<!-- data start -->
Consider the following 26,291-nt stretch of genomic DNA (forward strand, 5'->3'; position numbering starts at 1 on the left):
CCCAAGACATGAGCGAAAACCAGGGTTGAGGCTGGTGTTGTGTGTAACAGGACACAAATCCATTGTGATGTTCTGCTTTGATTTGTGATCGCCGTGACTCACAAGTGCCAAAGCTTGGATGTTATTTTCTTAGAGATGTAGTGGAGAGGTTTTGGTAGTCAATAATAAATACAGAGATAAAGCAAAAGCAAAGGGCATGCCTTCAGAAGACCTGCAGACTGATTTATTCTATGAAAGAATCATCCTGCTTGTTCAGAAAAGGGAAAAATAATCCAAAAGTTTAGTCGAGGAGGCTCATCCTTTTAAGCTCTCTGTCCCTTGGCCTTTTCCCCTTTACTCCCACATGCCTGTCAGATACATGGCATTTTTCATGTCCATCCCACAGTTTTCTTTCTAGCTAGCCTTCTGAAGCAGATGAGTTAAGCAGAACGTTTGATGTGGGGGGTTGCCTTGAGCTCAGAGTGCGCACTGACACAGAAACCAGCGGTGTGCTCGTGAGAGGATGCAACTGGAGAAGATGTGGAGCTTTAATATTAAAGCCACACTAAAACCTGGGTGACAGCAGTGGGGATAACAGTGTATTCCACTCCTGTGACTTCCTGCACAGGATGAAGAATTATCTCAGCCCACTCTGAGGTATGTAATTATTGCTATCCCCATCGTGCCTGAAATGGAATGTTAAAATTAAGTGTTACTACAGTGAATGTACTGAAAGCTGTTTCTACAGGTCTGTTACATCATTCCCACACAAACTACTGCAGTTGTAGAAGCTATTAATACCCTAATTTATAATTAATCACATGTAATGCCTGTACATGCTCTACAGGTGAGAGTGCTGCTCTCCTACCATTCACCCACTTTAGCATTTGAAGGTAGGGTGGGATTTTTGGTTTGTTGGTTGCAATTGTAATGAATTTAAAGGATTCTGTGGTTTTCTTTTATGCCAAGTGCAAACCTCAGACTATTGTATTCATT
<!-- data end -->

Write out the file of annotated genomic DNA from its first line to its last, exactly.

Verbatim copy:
Consider the following 26,291-nt stretch of genomic DNA (forward strand, 5'->3'; position numbering starts at 1 on the left):
CCCAAGACATGAGCGAAAACCAGGGTTGAGGCTGGTGTTGTGTGTAACAGGACACAAATCCATTGTGATGTTCTGCTTTGATTTGTGATCGCCGTGACTCACAAGTGCCAAAGCTTGGATGTTATTTTCTTAGAGATGTAGTGGAGAGGTTTTGGTAGTCAATAATAAATACAGAGATAAAGCAAAAGCAAAGGGCATGCCTTCAGAAGACCTGCAGACTGATTTATTCTATGAAAGAATCATCCTGCTTGTTCAGAAAAGGGAAAAATAATCCAAAAGTTTAGTCGAGGAGGCTCATCCTTTTAAGCTCTCTGTCCCTTGGCCTTTTCCCCTTTACTCCCACATGCCTGTCAGATACATGGCATTTTTCATGTCCATCCCACAGTTTTCTTTCTAGCTAGCCTTCTGAAGCAGATGAGTTAAGCAGAACGTTTGATGTGGGGGGTTGCCTTGAGCTCAGAGTGCGCACTGACACAGAAACCAGCGGTGTGCTCGTGAGAGGATGCAACTGGAGAAGATGTGGAGCTTTAATATTAAAGCCACACTAAAACCTGGGTGACAGCAGTGGGGATAACAGTGTATTCCACTCCTGTGACTTCCTGCACAGGATGAAGAATTATCTCAGCCCACTCTGAGGTATGTAATTATTGCTATCCCCATCGTGCCTGAAATGGAATGTTAAAATTAAGTGTTACTACAGTGAATGTACTGAAAGCTGTTTCTACAGGTCTGTTACATCATTCCCACACAAACTACTGCAGTTGTAGAAGCTATTAATACCCTAATTTATAATTAATCACATGTAATGCCTGTACATGCTCTACAGGTGAGAGTGCTGCTCTCCTACCATTCACCCACTTTAGCATTTGAAGGTAGGGTGGGATTTTTGGTTTGTTGGTTGCAATTGTAATGAATTTAAAGGATTCTGTGGTTTTCTTTTATGCCAAGTGCAAACCTCAGACTATTGTATTCATT